Rights to Help the Poor

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Rights to Help the Poor? Some people have much more than they need to live while others barely have enough to survive. Very frequently, the “haves” possess no special virtues, or superpowers only a mere few posess; they are just simply lucky to have been born in relatively prosperous societies. Very frequently, the “have-nots” are desperate through no fault of their own — for example, victims of natural disasters such as famine, those born into third world countries , lower-income class families, and even those who fell victim to the crumbling economy.

But what are the obligations, if any of the “haves” toward the “have-nots” in these cases? As Americans, we have Constitutional Rights, and nowhere in these documents does it state we must provide for our neighbor. The Bible, states “Thought shall love thy neighbor,” but there too, is no insinuation or outright law requiring society as a whole must care anyone. Nobody is put on this planet better than you, but some individuals are better for humanity.

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Garrett Hardin, Author of “Lifeboat Ethics: The Case against Helping the Poor”, argues this same point; that the “haves” require no responsibility towards the “have-nots”. But we are Americans. And In America, one of the reasons we are such a great nation, is our compassion. Our Lady Liberty stands tall saying, “Our doors will not close”, reaching out to those who want opportunity and a better life. We should not need a requirement to help out a fellow American, but we should instead be asking how we can help a fellow American.

Consider the following. Rhetorical Precis – Singer 1: Peter Singer, an Austrailian Philosopher and Professor of Bioethics at Princeton University argues in his essay ,“Famine, Affluence, and Morality” that suffering and death from lack of food, shelter, and medical care are bad. 2: If it is in our power to prevent something bad from happening, without thereby sacrificing anything of comparable moral importance, we ought to do it. 3: It is in our power, in order to prevent suffering and death, to give money to causes such as famine relief. : Therefore, we have a moral obligation to give money to causes such as famine relief, poverty stricken families, and disaster relief. We should give and it is wrong not to give. Imagine spending a nice weekend a lake, enjoying the sunshine, floating around wherever the wind blows, and twenty feet away a child drowning. Is it the American way to ignore the situation, keep basking in the otherwise tranquil environment and letting that child succumb to fate? If you hit someone’s dog while driving down the road, would you stop to help out the animal and contact a veterinarian or the owner?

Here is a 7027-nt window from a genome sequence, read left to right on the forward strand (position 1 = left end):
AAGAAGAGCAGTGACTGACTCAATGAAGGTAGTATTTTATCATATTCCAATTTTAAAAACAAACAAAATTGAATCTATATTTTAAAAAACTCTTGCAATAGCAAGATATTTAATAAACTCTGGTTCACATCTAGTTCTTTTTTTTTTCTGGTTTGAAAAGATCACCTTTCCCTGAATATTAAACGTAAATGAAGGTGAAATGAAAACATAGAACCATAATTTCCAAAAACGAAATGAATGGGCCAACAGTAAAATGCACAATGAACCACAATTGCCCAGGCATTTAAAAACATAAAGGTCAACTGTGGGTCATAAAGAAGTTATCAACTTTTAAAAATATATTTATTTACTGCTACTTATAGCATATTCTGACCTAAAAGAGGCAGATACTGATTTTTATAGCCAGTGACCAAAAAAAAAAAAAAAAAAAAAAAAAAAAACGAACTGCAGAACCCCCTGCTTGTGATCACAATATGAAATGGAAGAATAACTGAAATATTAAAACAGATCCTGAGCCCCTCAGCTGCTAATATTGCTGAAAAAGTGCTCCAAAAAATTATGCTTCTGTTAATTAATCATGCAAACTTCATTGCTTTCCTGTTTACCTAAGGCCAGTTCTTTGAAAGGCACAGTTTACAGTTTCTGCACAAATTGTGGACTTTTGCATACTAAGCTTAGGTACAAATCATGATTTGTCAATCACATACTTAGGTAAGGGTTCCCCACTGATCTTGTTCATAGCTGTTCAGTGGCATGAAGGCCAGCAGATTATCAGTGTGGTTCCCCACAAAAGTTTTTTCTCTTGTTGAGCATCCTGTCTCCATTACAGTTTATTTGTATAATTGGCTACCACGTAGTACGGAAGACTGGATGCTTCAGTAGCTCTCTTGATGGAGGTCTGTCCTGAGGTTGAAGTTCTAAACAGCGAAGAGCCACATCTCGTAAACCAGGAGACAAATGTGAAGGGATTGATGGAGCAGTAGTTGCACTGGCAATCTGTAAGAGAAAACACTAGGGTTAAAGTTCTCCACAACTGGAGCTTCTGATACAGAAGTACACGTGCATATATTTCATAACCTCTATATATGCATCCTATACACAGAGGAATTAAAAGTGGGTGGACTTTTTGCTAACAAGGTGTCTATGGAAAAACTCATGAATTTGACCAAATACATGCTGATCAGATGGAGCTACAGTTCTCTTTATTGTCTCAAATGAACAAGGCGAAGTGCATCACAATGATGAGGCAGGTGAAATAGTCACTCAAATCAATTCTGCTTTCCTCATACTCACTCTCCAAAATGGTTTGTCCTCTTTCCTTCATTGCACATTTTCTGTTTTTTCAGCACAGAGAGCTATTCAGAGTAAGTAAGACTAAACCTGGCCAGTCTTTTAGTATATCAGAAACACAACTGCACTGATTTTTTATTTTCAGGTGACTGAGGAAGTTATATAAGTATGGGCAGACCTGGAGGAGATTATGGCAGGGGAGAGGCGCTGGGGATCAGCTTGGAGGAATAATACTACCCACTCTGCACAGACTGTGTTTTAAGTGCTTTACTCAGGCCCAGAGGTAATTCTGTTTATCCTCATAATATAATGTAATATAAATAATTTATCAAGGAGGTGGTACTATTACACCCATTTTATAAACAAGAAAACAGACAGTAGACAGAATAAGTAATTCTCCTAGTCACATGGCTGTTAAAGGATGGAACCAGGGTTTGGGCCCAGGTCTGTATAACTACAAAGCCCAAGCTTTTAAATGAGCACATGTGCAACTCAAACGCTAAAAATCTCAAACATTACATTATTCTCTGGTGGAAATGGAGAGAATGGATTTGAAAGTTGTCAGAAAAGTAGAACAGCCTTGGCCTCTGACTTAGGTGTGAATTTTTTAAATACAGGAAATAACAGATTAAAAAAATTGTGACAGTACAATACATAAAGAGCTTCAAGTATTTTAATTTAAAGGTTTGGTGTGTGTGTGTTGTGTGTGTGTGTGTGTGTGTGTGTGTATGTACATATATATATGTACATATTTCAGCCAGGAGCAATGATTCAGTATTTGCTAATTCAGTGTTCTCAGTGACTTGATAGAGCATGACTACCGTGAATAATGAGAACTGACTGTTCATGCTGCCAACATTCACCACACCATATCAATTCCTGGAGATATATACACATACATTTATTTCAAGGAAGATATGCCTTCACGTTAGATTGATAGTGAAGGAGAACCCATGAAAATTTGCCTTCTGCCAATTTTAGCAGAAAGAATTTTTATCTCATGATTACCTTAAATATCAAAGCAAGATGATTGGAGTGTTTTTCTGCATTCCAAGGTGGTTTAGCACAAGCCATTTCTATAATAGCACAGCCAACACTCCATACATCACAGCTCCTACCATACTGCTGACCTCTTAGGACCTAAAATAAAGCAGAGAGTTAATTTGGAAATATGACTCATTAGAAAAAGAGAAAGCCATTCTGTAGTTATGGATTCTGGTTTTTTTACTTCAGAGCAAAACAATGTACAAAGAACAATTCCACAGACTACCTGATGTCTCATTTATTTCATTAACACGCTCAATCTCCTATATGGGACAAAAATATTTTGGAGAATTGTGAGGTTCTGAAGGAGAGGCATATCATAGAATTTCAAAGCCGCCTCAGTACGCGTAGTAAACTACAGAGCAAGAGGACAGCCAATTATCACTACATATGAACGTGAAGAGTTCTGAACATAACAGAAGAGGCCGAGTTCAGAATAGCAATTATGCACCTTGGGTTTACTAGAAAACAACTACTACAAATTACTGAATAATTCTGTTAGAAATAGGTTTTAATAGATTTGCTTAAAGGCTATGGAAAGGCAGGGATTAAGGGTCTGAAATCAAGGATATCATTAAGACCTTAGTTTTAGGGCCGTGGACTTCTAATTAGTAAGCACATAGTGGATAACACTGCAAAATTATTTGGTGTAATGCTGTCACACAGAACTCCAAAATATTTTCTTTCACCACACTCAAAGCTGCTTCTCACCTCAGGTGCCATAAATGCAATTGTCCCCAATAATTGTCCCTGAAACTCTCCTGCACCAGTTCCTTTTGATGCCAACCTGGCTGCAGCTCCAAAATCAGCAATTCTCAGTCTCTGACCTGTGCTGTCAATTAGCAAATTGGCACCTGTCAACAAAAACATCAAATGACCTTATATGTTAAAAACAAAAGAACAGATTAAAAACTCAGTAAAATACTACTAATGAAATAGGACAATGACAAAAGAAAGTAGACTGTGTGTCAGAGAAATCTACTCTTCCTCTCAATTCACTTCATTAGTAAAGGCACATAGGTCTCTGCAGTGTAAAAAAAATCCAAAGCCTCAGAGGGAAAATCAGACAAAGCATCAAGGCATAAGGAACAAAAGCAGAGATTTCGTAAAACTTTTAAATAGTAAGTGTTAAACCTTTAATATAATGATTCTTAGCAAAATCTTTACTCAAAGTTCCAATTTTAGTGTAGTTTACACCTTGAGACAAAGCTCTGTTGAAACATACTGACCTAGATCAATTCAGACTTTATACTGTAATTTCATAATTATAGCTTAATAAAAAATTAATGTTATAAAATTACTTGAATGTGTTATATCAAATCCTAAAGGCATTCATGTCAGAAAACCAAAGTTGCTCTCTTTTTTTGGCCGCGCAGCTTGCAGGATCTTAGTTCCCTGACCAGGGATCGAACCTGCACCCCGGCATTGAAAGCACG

And if you witnessed a girl being abducted in a mall parking lot, what would your reaction be? These different scenarios register on the same moral compass as helping those in need on our land. As our land is such a melting pot of mixed nationalities, races and cultures, what once was one moral compass working in unison is now on the verge of flipping poles. Dictionary. com defines a melting pot as, “A term expressing the view that immigrants to the United States have been fused or melted into a single people. Wikipedia challenges,“After 1970 the desirability of assimilation and the melting pot model was challenged by proponents of multiculturalism, who assert that cultural differences within society are valuable and should be preserved, proposing the alternative metaphor of the salad bowl – different cultures mix, but remain distinct. ” Within this mixing of peoples we are not only very noble, but with such a “salad bowl” effect, we have also become slightly introverted, dwindling away at the compassion and kindness we built this Nation on. Let’s break this down further.